Differentiation of Diabetic Foot Ulcers Based on Stimulation of Myogenic Oscillations by Transient Ischemia

Purpose: Diabetic foot ulceration is a chronic complication characterized by impaired wound healing. There is a great demand for a diagnostic tool that is able to monitor and predict wound healing.
Patients and Methods: Oscillations in the microcirculation, known as flowmotion, can be monitored very distinctly and precisely using the Flow Mediated Skin Fluorescence (FMSF) technique. The flowmotion response to hypoxia was measured quantitatively in 42 patients with diabetic foot ulcers.
Results: The flowmotion response to hypoxia parameters FM(R) and HS were used to differentiate the diabetic foot ulcers and correlate them with clinical status. In some cases, FMSF measurements were continued over the period of a year in order to monitor disease progress. The clinical status of the quarter of patients with the highest HS values (group A, HS = 50.2± 18.3) was compared to the quarter with the lowest HS values (group B, HS = 4.3± 1.7). The patients in the group B were identified as having low prognosis for healing and were characterized by higher incidences of hypertension, hyperlipidemia, prevalent CVD, neuropathy and nephropathy.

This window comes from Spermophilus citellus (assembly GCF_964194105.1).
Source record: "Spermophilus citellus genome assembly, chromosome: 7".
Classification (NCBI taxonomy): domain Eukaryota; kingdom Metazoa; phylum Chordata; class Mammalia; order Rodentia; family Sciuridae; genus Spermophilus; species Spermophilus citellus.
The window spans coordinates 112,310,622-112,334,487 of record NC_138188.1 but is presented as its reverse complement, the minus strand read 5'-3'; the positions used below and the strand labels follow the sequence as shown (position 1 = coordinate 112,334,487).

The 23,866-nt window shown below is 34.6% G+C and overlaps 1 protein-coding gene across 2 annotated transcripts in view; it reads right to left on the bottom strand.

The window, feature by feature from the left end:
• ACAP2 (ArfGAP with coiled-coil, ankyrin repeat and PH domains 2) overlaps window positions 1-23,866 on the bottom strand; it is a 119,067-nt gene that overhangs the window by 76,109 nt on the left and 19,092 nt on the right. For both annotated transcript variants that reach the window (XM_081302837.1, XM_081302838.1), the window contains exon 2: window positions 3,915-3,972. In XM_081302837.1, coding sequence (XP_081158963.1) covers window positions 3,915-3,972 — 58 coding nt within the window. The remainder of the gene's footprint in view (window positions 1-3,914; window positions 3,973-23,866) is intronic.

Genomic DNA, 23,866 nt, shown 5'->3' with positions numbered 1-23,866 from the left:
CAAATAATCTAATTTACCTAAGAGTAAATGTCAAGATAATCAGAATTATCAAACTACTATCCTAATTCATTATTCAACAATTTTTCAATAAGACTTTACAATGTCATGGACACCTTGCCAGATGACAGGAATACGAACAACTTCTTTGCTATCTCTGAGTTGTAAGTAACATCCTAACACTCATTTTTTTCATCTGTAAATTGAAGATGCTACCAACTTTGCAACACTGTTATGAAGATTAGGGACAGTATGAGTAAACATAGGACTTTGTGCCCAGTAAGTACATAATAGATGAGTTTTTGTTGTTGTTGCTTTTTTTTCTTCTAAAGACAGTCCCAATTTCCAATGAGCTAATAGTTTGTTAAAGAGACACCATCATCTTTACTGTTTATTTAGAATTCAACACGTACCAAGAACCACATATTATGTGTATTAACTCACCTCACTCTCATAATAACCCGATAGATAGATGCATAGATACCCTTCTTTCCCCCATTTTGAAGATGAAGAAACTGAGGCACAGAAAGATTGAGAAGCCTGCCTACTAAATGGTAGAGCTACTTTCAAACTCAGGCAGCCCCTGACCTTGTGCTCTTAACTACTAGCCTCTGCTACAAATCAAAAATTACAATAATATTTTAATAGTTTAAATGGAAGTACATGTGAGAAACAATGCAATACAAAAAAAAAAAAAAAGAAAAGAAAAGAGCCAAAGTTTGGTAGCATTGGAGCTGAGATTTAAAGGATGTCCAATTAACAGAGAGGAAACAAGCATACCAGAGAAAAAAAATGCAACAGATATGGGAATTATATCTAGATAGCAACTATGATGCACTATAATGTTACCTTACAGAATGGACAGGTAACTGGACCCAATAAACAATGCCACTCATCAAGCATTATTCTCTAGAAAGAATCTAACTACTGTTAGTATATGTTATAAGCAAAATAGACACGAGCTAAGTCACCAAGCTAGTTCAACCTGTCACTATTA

Conclusion: Impaired flowmotion responses to hypoxia induced by transient ischemia can be used for differentiation of diabetic foot ulcers and identification of cases with low prognosis for healing.

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